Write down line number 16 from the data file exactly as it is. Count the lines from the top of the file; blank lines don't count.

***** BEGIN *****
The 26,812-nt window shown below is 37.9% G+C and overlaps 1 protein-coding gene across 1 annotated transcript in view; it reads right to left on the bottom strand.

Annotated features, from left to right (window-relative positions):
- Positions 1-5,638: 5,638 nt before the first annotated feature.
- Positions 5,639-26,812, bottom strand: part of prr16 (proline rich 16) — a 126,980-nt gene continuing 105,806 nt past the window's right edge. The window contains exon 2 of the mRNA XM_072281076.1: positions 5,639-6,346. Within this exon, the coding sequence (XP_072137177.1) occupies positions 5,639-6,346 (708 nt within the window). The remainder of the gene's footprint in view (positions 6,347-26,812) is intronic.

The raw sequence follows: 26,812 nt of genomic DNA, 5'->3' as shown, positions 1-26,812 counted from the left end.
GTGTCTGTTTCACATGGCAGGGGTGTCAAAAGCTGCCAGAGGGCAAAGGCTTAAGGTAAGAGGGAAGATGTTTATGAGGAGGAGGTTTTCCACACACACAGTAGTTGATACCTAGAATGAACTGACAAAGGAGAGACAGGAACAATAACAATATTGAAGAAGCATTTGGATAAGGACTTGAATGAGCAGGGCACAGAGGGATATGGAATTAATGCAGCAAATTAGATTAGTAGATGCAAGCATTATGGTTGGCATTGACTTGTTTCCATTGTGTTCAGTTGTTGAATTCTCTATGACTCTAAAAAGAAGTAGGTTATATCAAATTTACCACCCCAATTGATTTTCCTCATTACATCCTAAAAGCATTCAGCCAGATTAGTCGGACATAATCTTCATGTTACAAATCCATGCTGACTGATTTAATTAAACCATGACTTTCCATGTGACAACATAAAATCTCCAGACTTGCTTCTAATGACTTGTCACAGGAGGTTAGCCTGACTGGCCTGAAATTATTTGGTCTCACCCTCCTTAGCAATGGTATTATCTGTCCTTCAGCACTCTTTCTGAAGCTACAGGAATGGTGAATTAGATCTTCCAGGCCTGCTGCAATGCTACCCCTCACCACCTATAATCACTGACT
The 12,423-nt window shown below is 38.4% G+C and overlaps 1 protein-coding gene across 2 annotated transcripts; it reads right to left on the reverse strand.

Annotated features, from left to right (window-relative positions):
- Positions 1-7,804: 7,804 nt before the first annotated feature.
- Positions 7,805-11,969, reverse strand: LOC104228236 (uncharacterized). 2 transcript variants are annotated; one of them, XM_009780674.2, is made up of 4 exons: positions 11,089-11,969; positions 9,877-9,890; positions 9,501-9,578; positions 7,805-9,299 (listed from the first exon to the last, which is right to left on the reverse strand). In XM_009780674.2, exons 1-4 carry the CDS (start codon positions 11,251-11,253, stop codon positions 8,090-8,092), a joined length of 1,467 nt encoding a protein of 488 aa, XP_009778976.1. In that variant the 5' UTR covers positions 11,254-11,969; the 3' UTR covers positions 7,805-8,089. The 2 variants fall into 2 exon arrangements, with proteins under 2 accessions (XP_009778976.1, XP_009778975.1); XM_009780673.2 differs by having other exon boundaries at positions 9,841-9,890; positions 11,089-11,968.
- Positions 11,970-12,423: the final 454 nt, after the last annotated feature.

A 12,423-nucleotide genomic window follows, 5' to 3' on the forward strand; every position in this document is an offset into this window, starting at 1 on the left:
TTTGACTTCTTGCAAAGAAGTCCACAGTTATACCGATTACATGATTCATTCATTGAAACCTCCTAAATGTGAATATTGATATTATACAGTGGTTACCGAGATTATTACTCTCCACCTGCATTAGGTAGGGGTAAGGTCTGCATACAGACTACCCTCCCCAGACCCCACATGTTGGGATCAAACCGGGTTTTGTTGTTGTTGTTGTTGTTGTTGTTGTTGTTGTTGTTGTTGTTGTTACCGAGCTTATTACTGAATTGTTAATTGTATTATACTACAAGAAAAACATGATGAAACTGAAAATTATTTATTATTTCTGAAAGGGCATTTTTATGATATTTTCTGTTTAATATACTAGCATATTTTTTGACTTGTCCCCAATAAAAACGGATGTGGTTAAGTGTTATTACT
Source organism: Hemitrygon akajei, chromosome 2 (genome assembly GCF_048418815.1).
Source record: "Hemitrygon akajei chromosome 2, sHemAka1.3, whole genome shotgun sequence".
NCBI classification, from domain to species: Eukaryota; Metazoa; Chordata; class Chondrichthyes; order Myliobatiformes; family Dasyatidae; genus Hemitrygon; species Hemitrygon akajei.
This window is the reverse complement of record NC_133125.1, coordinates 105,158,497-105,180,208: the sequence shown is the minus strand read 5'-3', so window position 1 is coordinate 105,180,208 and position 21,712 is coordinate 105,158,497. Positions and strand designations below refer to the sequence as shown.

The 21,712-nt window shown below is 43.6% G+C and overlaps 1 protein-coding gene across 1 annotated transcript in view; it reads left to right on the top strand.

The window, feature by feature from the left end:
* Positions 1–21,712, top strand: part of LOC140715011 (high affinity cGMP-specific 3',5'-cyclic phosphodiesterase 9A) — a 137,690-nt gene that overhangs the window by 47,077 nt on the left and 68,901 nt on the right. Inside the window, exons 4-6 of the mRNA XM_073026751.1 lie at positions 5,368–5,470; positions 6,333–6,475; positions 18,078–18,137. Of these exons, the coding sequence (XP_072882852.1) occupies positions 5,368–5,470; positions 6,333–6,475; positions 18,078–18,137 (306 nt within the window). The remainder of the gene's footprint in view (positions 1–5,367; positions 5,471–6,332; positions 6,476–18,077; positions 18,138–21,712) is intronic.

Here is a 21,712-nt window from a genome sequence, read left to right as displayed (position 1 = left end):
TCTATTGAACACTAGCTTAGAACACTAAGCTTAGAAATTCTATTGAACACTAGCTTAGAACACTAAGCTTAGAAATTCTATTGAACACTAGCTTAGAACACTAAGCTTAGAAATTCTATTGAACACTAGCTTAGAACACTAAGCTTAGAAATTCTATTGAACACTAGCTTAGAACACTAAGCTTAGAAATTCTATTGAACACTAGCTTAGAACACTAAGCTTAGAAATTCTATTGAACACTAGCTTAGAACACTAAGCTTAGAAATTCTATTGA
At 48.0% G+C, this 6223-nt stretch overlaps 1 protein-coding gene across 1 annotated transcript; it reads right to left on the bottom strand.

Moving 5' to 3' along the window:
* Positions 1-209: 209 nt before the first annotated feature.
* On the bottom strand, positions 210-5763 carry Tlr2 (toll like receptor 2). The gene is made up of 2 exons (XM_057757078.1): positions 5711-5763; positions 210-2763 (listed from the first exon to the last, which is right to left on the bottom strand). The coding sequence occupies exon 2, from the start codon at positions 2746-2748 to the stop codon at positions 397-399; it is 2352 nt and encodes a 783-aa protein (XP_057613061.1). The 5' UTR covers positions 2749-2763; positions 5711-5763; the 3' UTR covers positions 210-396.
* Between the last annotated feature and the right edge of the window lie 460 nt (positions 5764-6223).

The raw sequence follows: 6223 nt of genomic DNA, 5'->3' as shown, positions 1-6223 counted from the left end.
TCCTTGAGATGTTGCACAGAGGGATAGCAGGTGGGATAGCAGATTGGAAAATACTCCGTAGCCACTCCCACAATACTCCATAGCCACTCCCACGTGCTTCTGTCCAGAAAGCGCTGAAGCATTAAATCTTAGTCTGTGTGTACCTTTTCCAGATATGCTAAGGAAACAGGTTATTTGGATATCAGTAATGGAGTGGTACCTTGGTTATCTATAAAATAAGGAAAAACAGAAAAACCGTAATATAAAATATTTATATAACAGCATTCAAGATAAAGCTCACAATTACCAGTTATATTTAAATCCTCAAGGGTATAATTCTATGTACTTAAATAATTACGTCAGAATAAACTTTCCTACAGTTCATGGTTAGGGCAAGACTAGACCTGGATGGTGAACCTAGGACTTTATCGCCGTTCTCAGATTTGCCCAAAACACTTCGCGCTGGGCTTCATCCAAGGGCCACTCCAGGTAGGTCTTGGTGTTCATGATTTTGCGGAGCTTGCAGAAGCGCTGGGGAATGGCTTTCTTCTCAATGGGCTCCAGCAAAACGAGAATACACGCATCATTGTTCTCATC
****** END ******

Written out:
NCBI classification, from domain to species: Eukaryota; Metazoa; Chordata; class Chondrichthyes; order Myliobatiformes; family Dasyatidae; genus Hemitrygon; species Hemitrygon akajei.